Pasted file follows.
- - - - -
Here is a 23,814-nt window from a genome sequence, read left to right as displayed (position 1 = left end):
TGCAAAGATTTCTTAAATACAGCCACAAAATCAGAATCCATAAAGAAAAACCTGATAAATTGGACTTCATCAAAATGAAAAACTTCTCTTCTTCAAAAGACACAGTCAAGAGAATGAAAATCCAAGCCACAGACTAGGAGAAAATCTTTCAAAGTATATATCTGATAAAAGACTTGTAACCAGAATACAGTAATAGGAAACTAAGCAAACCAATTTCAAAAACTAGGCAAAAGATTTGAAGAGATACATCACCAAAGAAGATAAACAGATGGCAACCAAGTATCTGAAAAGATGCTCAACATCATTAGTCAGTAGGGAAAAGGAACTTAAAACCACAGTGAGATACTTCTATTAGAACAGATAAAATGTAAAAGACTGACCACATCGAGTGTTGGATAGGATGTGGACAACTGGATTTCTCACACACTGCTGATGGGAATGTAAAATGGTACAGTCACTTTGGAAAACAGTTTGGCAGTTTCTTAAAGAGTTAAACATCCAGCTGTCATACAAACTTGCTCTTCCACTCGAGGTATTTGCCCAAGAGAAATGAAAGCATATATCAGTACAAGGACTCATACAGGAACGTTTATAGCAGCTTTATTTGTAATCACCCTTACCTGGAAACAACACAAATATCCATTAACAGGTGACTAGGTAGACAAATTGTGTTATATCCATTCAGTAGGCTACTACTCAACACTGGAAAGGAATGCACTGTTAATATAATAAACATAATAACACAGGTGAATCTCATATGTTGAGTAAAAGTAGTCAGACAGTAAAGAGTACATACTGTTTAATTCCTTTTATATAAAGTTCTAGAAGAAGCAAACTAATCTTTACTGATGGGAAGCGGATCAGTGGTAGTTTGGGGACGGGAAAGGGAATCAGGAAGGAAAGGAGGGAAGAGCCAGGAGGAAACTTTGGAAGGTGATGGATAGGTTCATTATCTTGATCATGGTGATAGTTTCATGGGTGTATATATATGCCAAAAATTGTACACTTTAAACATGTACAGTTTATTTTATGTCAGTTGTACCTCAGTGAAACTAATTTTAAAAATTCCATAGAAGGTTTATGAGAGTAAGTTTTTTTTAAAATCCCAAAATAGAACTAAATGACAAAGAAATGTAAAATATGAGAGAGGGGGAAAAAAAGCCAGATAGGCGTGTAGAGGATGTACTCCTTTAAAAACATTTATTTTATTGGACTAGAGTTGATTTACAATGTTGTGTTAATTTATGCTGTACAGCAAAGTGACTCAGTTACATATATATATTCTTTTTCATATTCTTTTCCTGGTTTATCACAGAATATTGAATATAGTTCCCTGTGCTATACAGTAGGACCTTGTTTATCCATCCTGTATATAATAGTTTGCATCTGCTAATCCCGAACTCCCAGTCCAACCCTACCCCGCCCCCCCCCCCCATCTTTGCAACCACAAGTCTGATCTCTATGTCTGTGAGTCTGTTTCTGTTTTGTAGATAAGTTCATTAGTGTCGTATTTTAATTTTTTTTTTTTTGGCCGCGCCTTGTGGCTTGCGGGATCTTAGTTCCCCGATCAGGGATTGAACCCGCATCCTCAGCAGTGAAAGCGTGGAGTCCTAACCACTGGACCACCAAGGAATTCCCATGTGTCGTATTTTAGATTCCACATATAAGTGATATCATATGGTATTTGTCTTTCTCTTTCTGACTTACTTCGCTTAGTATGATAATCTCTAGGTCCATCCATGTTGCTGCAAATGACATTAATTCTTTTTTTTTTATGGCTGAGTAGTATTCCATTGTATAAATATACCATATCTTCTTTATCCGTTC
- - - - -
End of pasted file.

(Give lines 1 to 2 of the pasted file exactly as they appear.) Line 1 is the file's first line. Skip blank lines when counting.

Here is a 23,814-nt window from a genome sequence, read left to right as displayed (position 1 = left end):
TGCAAAGATTTCTTAAATACAGCCACAAAATCAGAATCCATAAAGAAAAACCTGATAAATTGGACTTCATCAAAATGAAAAACTTCTCTTCTTCAAAAGACACAGTCAAGAGAATGAAAATCCAAGCCACAGACTAGGAGAAAATCTTTCAAAGTATATATCTGATAAAAGACTTGTAACCAGAATACAGTAATAGGAAACTAAGCAAACCAATTTCAAAAACTAGGCAAAAGATTTGAAGAGATACATCACCAAAGAAGATAAACAGATGGCAACCAAGTATCTGAAAAGATGCTCAACATCATTAGTCAGTAGGGAAAAGGAACTTAAAACCACAGTGAGATACTTCTATTAGAACAGATAAAATGTAAAAGACTGACCACATCGAGTGTTGGATAGGATGTGGACAACTGGATTTCTCACACACTGCTGATGGGAATGTAAAATGGTACAGTCACTTTGGAAAACAGTTTGGCAGTTTCTTAAAGAGTTAAACATCCAGCTGTCATACAAACTTGCTCTTCCACTCGAGGTATTTGCCCAAGAGAAATGAAAGCATATATCAGTACAAGGACTCATACAGGAACGTTTATAGCAGCTTTATTTGTAATCACCCTTACCTGGAAACAACACAAATATCCATTAACAGGTGACTAGGTAGACAAATTGTGTTATATCCATTCAGTAGGCTACTACTCAACACTGGAAAGGAATGCACTGTTAATATAATAAACATAATAACACAGGTGAATCTCATATGTTGAGTAAAAGTAGTCAGACAGTAAAGAGTACATACTGTTTAATTCCTTTTATATAAAGTTCTAGAAGAAGCAAACTAATCTTTACTGATGGGAAGCGGATCAGTGGTAGTTTGGGGACGGGAAAGGGAATCAGGAAGGAAAGGAGGGAAGAGCCAGGAGGAAACTTTGGAAGGTGATGGATAGGTTCATTATCTTGATCATGGTGATAGTTTCATGGGTGTATATATATGCCAAAAATTGTACACTTTAAACATGTACAGTTTATTTTATGTCAGTTGTACCTCAGTGAAACTAATTTTAAAAATTCCATAGAAGGTTTATGAGAGTAAGTTTTTTTTAAAATCCCAAAATAGAACTAAATGACAAAGAAATGTAAAATATGAGAGAGGGGGAAAAAAAGCCAGATAGGCGTGTAGAGGATGTACTCCTTTAAAAACATTTATTTTATTGGACTAGAGTTGATTTACAATGTTGTGTTAATTTATGCTGTACAGCAAAGTGACTCAGTTACATATATATATTCTTTTTCATATTCTTTTCCTGGTTTATCACAGAATATTGAATATAGTTCCCTGTGCTATACAGTAGGACCTTGTTTATCCATCCTGTATATAATAGTTTGCATCTGCTAATCCCGAACTCCCAGTCCAACCCTACCCCGCCCCCCCCCCCCATCTTTGCAACCACAAGTCTGATCTCTATGTCTGTGAGTCTGTTTCTGTTTTGTAGATAAGTTCATTAGTGTCGTATTTTAATTTTTTTTTTTTTGGCCGCGCCTTGTGGCTTGCGGGATCTTAGTTCCCCGATCAGGGATTGAACCCGCATCCTCAGCAGTGAAAGCGTGGAGTCCTAACCACTGGACCACCAAGGAATTCCCATGTGTCGTATTTTAGATTCCACATATAAGTGATATCATATGGTATTTGTCTTTCTCTTTCTGACTTACTTCGCTTAGTATGATAATCTCTAGGTCCATCCATGTTGCTGCAAATGACATTAATTCTTTTTTTTTTATGGCTGAGTAGTATTCCATTGTATAAATATACCATATCTTCTTTATCCGTTC